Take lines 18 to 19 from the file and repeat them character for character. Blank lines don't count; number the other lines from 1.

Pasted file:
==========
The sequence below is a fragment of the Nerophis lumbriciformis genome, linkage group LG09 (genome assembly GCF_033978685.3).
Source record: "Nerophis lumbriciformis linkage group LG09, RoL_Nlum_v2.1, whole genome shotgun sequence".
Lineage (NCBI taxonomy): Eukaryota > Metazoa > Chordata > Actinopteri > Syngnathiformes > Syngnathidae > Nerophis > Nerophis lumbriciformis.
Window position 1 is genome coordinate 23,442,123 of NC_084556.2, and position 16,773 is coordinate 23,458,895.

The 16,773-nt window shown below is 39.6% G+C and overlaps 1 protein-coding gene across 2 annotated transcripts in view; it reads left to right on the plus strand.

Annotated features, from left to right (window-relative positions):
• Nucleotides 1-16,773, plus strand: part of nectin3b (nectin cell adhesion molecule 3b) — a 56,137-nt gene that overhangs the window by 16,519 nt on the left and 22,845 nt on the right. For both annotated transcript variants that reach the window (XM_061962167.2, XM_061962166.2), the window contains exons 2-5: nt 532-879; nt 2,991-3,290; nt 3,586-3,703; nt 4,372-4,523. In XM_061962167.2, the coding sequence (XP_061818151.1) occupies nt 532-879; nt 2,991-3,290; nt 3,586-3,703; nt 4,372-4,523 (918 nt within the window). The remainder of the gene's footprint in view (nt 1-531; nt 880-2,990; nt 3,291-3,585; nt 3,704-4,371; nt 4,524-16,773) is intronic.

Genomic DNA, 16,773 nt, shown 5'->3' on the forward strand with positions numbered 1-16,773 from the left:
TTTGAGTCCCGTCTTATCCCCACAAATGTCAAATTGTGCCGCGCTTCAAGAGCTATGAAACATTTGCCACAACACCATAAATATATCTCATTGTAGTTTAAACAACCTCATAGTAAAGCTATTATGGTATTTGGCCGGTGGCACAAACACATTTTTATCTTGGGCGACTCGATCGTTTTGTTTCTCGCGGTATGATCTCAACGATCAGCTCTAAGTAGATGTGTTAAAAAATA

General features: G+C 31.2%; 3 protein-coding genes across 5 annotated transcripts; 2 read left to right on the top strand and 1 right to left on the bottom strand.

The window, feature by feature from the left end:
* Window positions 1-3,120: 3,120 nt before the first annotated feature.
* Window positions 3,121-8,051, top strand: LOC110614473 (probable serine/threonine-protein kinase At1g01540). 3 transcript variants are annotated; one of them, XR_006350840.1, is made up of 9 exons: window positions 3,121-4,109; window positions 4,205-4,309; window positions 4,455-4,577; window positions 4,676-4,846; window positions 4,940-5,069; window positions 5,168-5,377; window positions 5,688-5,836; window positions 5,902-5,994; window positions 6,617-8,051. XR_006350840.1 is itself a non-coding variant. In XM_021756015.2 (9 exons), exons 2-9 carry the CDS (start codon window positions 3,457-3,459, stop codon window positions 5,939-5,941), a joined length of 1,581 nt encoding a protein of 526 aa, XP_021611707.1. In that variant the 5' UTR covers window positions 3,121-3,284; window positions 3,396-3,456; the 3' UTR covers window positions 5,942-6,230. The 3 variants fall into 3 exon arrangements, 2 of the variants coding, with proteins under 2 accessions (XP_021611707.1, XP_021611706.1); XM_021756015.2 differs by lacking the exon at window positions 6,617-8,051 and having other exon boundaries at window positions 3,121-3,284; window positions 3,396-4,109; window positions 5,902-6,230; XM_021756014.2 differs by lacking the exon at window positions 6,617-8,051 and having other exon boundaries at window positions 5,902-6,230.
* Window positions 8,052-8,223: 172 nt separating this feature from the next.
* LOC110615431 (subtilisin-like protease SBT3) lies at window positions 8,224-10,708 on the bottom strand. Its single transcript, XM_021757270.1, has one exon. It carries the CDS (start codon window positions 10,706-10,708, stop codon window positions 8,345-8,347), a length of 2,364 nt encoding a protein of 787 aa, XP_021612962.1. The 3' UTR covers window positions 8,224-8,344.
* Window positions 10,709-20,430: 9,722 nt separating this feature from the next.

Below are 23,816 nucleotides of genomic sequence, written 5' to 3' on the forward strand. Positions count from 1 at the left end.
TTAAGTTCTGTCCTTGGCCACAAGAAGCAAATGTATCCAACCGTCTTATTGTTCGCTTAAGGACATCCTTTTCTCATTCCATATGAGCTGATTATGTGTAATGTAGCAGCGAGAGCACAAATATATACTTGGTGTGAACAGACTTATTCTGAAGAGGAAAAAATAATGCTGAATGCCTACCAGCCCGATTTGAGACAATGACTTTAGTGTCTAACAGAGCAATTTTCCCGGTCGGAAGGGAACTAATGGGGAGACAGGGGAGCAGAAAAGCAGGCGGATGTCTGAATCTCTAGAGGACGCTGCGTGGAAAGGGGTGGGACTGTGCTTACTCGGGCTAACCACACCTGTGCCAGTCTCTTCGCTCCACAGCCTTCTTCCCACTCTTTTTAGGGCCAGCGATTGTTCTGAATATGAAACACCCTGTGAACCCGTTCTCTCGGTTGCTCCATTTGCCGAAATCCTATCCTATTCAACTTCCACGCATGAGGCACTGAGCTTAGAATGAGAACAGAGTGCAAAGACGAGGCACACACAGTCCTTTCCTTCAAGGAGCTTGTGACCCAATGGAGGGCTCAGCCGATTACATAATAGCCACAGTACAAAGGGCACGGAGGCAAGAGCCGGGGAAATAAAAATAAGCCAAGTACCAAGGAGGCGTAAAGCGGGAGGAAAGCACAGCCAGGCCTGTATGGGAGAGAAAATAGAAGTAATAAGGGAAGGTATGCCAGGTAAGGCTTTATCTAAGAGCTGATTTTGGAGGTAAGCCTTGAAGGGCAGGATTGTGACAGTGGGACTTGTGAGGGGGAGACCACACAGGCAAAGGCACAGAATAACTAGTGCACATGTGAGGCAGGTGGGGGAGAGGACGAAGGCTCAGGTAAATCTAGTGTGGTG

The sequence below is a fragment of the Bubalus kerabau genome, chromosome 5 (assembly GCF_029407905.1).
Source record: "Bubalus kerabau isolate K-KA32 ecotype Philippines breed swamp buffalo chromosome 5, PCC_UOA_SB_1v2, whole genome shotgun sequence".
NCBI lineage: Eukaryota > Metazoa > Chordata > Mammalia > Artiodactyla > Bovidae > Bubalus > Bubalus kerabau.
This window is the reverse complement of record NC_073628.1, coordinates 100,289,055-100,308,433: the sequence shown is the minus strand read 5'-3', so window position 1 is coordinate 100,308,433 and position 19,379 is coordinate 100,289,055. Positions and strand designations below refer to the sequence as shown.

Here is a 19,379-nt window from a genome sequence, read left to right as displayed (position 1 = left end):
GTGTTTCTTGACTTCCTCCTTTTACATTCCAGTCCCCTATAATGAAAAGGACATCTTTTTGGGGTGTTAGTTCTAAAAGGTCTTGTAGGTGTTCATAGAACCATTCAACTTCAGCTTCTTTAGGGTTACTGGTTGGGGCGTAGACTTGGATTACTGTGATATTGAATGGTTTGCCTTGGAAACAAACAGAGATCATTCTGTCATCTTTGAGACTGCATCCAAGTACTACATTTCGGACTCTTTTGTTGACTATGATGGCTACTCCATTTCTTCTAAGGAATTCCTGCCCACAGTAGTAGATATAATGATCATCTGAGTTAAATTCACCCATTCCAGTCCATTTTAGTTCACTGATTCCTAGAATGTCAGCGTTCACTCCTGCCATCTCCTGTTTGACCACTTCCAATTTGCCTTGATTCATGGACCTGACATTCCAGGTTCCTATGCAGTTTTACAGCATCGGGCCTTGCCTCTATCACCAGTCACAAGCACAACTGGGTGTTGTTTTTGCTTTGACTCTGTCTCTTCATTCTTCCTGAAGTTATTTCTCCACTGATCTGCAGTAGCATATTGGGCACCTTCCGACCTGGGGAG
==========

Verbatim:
TTAAGTTCTGTCCTTGGCCACAAGAAGCAAATGTATCCAACCGTCTTATTGTTCGCTTAAGGACATCCTTTTCTCATTCCATATGAGCTGATTATGTGTAATGTAGCAGCGAGAGCACAAATATATACTTGGTGTGAACAGACTTATTCTGAAGAGGAAAAAATAATGCTGAATGCCTACCAGCCCGATTTGAGACAATGACTTTAGTGTCTAACAGAGCAATTTTCCCGGTCGGAAGGGAACTAATGGGGAGACAGGGGAGCAGAAAAGCAGGCGGATGTCTGAATCTCTAGAGGACGCTGCGTGGAAAGGGGTGGGACTGTGCTTACTCGGGCTAACCACACCTGTGCCAGTCTCTTCGCTCCACAGCCTTCTTCCCACTCTTTTTAGGGCCAGCGATTGTTCTGAATATGAAACACCCTGTGAACCCGTTCTCTCGGTTGCTCCATTTGCCGAAATCCTATCCTATTCAACTTCCACGCATGAGGCACTGAGCTTAGAATGAGAACAGAGTGCAAAGACGAGGCACACACAGTCCTTTCCTTCAAGGAGCTTGTGACCCAATGGAGGGCTCAGCCGATTACATAATAGCCACAGTACAAAGGGCACGGAGGCAAGAGCCGGGGAAATAAAAATAAGCCAAGTACCAAGGAGGCGTAAAGCGGGAGGAAAGCACAGCCAGGCCTGTATGGGAGAGAAAATAGAAGTAATAAGGGAAGGTATGCCAGGTAAGGCTTTATCTAAGAGCTGATTTTGGAGGTAAGCCTTGAAGGGCAGGATTGTGACAGTGGGACTTGTGAGGGGGAGACCACACAGGCAAAGGCACAGAATAACTAGTGCACATGTGAGGCAGGTGGGGGAGAGGACGAAGGCTCAGGTAAATCTAGTGTGGTG

The sequence below is a fragment of the Bubalus kerabau genome, chromosome 5 (assembly GCF_029407905.1).